Learning through Play
From being football dominated we now offer an exciting, creative, physical environment which has something to offer everyone. Children are now highly active and interactive; challenged both physically and mentally. There is high quality role play, greater integration across the school and so much creativity. You can build a den, play in the mud kitchen, chat on the benches, swing, challenge yourself on slippery slopes, climb trees – the possibilities are endless and our children love it!
Why this project?
Play enables children to learn through experiences that cannot be taught. Through exploring and testing ideas children learn:
- How to make decisions and take responsibilities
- About their bodies and themselves as a person
- About how to get on with people
- About the physical world around them.
As a school we recognise the value of play and aim to develop and offer the widest possible range of outside play environments to meet the needs of all of our children. Play is satisfying and freely chosen by the child. It may be serious or light hearted. It may produce something or it may be done simply for its own sake. We aim to ensure children’s choice over their experiences is promoted in and beyond our grounds.
All children have the right to relax and play, and to join a wide range of activities.
UN Convention on the Rights of the Child Article 31
You have the right to give your opinion, and for adults to listen and take it seriously.
UN Convention on the Rights of the Child Article 12
Children have always developed all the key skills they’ll need for the future (sometimes called soft skills) through playing every single day. It has been thus throughout human history. Self-regulation, cognitive improvement, confidence and character/determination are all highly valued ‘skills’ best improved through play.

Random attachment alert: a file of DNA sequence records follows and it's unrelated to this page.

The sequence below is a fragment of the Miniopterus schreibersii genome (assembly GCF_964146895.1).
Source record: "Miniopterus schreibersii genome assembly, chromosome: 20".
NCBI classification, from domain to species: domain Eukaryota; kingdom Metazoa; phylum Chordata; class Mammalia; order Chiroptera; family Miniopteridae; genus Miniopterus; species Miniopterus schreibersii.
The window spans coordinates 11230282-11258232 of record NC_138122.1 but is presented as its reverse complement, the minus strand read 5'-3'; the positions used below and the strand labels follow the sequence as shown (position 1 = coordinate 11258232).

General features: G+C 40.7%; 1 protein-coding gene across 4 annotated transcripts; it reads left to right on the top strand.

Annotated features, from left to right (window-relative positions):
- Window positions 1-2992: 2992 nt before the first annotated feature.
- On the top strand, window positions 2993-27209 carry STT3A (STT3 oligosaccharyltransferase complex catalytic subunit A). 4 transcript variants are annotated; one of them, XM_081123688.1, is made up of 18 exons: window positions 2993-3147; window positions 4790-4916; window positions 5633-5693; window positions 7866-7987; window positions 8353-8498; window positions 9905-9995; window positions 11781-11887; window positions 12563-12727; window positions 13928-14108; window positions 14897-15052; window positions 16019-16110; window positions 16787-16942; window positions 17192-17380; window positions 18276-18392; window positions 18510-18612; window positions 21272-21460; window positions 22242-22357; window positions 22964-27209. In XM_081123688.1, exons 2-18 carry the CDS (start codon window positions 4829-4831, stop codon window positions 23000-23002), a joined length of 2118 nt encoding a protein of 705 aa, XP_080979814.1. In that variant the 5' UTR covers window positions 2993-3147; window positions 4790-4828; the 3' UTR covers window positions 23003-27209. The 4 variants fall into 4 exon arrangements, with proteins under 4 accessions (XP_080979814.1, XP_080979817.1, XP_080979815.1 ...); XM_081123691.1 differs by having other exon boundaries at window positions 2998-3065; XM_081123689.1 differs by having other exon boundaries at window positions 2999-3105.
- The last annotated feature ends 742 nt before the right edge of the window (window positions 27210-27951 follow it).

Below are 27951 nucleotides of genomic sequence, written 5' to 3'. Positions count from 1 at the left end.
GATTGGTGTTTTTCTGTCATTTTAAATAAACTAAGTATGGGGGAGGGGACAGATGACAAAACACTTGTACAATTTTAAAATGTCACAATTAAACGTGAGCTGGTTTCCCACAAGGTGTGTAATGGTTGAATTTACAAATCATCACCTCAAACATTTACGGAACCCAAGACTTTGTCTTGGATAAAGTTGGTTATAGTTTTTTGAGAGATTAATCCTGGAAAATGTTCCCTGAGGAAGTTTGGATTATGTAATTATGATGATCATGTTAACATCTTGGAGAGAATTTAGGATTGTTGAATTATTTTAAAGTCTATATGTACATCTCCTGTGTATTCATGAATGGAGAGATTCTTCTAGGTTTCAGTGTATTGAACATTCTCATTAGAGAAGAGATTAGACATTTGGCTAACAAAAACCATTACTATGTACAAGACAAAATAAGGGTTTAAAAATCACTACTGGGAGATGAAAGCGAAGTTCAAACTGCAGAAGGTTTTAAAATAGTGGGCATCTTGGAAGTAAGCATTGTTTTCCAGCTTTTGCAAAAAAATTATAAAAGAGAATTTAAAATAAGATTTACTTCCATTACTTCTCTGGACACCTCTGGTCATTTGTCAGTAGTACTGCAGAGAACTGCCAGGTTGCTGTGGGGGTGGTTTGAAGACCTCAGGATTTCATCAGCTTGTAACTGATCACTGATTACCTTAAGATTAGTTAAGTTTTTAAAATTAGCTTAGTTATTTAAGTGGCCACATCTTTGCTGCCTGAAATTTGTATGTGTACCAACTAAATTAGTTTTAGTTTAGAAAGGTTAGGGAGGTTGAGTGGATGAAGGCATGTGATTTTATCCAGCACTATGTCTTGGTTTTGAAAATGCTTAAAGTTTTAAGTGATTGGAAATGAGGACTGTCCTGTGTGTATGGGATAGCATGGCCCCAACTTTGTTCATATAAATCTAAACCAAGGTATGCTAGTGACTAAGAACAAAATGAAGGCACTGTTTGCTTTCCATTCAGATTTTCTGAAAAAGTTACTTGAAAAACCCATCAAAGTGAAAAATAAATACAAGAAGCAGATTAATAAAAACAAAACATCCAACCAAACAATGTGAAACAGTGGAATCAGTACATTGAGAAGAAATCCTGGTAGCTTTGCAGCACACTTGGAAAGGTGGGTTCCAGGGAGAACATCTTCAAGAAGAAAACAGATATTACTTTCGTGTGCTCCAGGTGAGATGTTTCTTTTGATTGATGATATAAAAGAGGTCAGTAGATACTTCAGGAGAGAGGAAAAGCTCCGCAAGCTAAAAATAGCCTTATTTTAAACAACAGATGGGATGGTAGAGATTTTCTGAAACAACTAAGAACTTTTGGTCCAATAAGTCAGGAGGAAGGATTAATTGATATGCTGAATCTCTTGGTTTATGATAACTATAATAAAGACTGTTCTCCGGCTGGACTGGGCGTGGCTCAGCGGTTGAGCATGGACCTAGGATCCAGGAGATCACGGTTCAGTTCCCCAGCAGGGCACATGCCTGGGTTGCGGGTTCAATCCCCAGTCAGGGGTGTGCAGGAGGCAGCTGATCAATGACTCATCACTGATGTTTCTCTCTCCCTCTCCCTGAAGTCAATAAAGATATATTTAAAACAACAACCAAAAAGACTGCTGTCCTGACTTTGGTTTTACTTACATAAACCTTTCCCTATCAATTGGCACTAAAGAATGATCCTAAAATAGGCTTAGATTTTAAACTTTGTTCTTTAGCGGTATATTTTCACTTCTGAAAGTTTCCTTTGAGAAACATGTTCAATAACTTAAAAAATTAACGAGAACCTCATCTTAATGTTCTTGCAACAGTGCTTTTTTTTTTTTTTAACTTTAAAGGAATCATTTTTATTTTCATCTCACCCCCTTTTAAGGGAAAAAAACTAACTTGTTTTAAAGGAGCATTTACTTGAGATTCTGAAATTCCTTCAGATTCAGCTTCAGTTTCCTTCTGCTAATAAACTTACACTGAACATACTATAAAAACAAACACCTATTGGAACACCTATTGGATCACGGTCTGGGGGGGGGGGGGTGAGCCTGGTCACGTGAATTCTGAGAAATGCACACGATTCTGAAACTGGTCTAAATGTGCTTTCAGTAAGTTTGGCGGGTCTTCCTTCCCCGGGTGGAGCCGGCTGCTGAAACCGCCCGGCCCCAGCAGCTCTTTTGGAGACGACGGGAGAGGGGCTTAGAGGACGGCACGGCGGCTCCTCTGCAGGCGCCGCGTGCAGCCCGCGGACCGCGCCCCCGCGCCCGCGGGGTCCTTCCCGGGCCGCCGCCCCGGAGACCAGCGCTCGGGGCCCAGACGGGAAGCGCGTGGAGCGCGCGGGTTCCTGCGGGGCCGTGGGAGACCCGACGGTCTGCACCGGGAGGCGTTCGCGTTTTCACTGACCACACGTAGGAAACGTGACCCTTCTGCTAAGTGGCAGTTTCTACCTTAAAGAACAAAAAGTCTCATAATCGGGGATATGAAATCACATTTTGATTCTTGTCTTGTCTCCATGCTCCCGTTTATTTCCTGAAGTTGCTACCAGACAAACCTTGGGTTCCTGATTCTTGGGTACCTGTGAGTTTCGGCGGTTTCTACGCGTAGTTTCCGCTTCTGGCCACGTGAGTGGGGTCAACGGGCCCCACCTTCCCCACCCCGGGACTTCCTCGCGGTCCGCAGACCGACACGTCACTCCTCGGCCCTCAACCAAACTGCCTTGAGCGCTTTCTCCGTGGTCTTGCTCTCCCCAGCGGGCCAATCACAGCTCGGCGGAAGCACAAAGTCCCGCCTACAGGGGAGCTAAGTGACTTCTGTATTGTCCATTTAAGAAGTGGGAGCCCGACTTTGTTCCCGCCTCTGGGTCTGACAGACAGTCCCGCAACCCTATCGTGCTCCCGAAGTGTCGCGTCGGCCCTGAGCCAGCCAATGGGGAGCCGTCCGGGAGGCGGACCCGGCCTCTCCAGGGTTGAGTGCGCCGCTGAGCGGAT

One aspect of this positive development is deliberate exposure to situations which appear (to a child) to be challenging or ‘risky’. The presence of a perceived risk, even a small one, sets off a process in the child’s brain – the release of certain hormones. These hormones are messages for various parts of the body, telling muscles, lungs, eyes, nerves, etc. to quickly prepare the child for imminent action of some kind. Heart rate increases and attention sharpens. This learned ability might make us better able to cope with stress, deal with a hard task or make us good at a sport. Equally, it might save our life one day.
This school follows the guidance on children’s play safety issued in 2012 by the Health and Safety Executive, which can also be found on the Department for Education website . Every aspect of our playtimes has been rigorously risk assessed to a suitable and sufficient degree by competent adults. We are proud to take a proportionate approach and never act negligently.
Before introducing our play project in January this year, all staff had appropriate training and as a result all staff and in particular our lunchtime supervisors are now more focused on pupil safety than ever before.
Whist this school does all that is appropriate to keep pupils ‘safe’ from harm (child protection, bullying, information storage,etc.), we have an equal obligation under the law to ensure each child’s education, wellbeing and proper development. Research shows that when children experience a sensible level of riskiness as they play they will improve cognition, self-confidence, resilience, mental wellbeing, self-regulation, physical fitness and literacy, social skills and emotional skills. Studies also confirm that with increased exposure to educationally beneficial risky play in school, the number of accidents within schools actually decreases over time as children become more adept at assessing potential risks for themselves.
St Thomas’ follows current UK government policy on the positive provision of managed, calculated and challenging risks in children’s play.
We are being supported by OPAL, a registered Community Interest Company dedicated to improving the quality of children’s play opportunities, especially in primary schools. This is a developing project and we hope to continue providing innovative ways to excite our pupils and encourage good quality play.
We welcome comments and ideas so if you have any please speak to a member of staff.